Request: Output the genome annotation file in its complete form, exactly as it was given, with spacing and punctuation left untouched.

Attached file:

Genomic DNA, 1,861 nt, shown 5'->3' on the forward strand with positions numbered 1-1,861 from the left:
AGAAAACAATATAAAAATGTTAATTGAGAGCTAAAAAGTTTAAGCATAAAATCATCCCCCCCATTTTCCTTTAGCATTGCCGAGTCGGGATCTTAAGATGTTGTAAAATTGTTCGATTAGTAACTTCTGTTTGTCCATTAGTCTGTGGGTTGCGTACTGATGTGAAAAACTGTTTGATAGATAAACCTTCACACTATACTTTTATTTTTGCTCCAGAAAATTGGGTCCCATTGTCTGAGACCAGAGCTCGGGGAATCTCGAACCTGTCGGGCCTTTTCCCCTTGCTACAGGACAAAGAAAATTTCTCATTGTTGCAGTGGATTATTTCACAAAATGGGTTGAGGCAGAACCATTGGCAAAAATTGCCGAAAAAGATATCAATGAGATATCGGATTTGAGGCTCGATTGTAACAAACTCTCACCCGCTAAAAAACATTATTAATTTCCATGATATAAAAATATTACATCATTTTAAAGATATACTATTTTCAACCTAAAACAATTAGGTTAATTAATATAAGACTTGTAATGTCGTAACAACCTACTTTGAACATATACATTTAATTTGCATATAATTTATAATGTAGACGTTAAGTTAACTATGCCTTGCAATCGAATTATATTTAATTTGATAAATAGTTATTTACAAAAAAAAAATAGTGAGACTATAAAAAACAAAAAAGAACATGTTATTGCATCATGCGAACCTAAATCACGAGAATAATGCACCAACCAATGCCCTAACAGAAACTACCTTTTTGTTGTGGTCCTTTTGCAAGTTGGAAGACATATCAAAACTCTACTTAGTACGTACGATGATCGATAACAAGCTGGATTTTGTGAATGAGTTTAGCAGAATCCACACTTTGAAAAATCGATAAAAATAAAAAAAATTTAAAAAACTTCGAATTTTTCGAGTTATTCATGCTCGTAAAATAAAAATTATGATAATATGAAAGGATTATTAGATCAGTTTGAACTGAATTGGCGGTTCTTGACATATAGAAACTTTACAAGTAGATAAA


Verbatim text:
Genomic DNA, 1,861 nt, shown 5'->3' on the forward strand with positions numbered 1-1,861 from the left:
AGAAAACAATATAAAAATGTTAATTGAGAGCTAAAAAGTTTAAGCATAAAATCATCCCCCCCATTTTCCTTTAGCATTGCCGAGTCGGGATCTTAAGATGTTGTAAAATTGTTCGATTAGTAACTTCTGTTTGTCCATTAGTCTGTGGGTTGCGTACTGATGTGAAAAACTGTTTGATAGATAAACCTTCACACTATACTTTTATTTTTGCTCCAGAAAATTGGGTCCCATTGTCTGAGACCAGAGCTCGGGGAATCTCGAACCTGTCGGGCCTTTTCCCCTTGCTACAGGACAAAGAAAATTTCTCATTGTTGCAGTGGATTATTTCACAAAATGGGTTGAGGCAGAACCATTGGCAAAAATTGCCGAAAAAGATATCAATGAGATATCGGATTTGAGGCTCGATTGTAACAAACTCTCACCCGCTAAAAAACATTATTAATTTCCATGATATAAAAATATTACATCATTTTAAAGATATACTATTTTCAACCTAAAACAATTAGGTTAATTAATATAAGACTTGTAATGTCGTAACAACCTACTTTGAACATATACATTTAATTTGCATATAATTTATAATGTAGACGTTAAGTTAACTATGCCTTGCAATCGAATTATATTTAATTTGATAAATAGTTATTTACAAAAAAAAAATAGTGAGACTATAAAAAACAAAAAAGAACATGTTATTGCATCATGCGAACCTAAATCACGAGAATAATGCACCAACCAATGCCCTAACAGAAACTACCTTTTTGTTGTGGTCCTTTTGCAAGTTGGAAGACATATCAAAACTCTACTTAGTACGTACGATGATCGATAACAAGCTGGATTTTGTGAATGAGTTTAGCAGAATCCACACTTTGAAAAATCGATAAAAATAAAAAAAATTTAAAAAACTTCGAATTTTTCGAGTTATTCATGCTCGTAAAATAAAAATTATGATAATATGAAAGGATTATTAGATCAGTTTGAACTGAATTGGCGGTTCTTGACATATAGAAACTTTACAAGTAGATAAA